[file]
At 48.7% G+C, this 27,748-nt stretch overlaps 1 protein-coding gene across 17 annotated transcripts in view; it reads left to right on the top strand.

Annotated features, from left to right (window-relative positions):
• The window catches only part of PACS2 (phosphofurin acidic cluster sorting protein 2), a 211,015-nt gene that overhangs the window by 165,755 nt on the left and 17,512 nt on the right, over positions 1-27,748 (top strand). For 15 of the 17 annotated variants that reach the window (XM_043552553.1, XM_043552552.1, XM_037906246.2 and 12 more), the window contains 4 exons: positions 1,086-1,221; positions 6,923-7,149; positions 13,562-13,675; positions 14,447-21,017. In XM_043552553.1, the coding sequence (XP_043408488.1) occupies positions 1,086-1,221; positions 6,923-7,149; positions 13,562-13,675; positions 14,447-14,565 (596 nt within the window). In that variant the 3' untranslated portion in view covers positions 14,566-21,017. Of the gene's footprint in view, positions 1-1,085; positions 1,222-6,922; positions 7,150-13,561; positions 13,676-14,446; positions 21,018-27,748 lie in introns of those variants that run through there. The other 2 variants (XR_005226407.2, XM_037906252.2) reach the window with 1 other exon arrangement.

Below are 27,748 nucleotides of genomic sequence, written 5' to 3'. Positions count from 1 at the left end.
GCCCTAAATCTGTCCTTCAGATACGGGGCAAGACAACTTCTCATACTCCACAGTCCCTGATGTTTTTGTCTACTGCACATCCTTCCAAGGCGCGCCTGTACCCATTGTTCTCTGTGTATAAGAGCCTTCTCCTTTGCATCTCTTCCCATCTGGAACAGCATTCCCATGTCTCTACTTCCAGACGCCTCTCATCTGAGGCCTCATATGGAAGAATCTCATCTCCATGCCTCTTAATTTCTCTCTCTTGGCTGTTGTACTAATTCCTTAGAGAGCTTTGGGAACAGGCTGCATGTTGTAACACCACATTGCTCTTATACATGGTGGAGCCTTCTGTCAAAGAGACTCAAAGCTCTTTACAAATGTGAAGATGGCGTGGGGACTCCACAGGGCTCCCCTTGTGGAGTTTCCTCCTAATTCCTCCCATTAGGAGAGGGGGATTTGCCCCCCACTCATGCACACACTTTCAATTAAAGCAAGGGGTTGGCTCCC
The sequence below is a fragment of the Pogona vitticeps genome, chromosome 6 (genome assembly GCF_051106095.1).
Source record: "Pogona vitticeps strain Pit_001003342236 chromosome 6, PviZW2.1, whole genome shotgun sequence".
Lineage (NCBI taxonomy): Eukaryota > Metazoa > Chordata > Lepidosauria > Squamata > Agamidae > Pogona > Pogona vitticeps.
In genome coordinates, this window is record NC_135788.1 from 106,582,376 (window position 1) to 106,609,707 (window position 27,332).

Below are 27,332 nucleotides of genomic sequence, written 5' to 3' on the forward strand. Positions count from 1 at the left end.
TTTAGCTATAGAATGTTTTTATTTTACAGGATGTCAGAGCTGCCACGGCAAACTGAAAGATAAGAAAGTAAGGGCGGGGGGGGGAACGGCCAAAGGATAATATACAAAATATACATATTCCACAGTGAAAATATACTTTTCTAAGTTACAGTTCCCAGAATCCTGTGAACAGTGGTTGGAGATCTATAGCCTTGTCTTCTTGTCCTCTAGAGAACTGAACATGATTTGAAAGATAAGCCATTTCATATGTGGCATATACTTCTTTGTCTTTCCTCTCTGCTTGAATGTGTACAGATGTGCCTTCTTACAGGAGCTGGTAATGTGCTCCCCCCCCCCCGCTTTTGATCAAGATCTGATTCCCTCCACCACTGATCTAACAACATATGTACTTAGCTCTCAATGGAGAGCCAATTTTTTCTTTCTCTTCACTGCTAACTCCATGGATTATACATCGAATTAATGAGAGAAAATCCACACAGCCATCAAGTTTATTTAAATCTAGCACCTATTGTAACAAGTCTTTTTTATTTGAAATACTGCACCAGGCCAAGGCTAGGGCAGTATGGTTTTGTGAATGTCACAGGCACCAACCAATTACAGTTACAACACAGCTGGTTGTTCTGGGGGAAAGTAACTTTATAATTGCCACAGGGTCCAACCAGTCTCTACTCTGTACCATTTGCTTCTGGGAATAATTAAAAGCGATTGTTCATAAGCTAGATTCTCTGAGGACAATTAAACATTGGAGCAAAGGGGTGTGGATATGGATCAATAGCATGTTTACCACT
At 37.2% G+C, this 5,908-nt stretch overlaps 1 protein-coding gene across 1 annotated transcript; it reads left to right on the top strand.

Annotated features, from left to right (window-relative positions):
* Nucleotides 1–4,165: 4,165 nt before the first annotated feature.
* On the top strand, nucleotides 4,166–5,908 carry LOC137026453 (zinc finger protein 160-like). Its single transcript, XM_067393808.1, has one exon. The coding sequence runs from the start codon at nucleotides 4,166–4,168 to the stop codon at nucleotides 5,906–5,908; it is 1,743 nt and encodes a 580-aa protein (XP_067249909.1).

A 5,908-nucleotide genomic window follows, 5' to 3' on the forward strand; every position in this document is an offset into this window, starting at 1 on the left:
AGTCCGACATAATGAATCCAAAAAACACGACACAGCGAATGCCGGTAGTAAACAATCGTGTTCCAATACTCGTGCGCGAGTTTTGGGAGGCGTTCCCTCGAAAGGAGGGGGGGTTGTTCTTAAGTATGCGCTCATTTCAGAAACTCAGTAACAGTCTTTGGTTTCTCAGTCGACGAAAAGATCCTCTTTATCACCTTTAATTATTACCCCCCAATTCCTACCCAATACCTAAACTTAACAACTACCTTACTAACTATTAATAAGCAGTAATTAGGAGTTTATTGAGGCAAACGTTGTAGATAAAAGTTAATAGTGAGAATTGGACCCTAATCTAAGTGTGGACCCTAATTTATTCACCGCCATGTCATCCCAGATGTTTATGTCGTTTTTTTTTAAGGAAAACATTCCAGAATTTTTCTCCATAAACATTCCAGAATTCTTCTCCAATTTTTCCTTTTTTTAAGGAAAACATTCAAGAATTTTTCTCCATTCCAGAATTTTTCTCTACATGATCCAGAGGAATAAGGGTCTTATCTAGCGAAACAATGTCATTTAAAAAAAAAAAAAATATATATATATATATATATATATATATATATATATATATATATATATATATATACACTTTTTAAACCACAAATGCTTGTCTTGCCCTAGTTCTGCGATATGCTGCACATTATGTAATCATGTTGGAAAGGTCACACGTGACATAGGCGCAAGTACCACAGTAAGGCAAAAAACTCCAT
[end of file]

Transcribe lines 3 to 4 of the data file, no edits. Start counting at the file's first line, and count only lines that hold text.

• The window catches only part of PACS2 (phosphofurin acidic cluster sorting protein 2), a 211,015-nt gene that overhangs the window by 165,755 nt on the left and 17,512 nt on the right, over positions 1-27,748 (top strand). For 15 of the 17 annotated variants that reach the window (XM_043552553.1, XM_043552552.1, XM_037906246.2 and 12 more), the window contains 4 exons: positions 1,086-1,221; positions 6,923-7,149; positions 13,562-13,675; positions 14,447-21,017. In XM_043552553.1, the coding sequence (XP_043408488.1) occupies positions 1,086-1,221; positions 6,923-7,149; positions 13,562-13,675; positions 14,447-14,565 (596 nt within the window). In that variant the 3' untranslated portion in view covers positions 14,566-21,017. Of the gene's footprint in view, positions 1-1,085; positions 1,222-6,922; positions 7,150-13,561; positions 13,676-14,446; positions 21,018-27,748 lie in introns of those variants that run through there. The other 2 variants (XR_005226407.2, XM_037906252.2) reach the window with 1 other exon arrangement.

Below are 27,748 nucleotides of genomic sequence, written 5' to 3'. Positions count from 1 at the left end.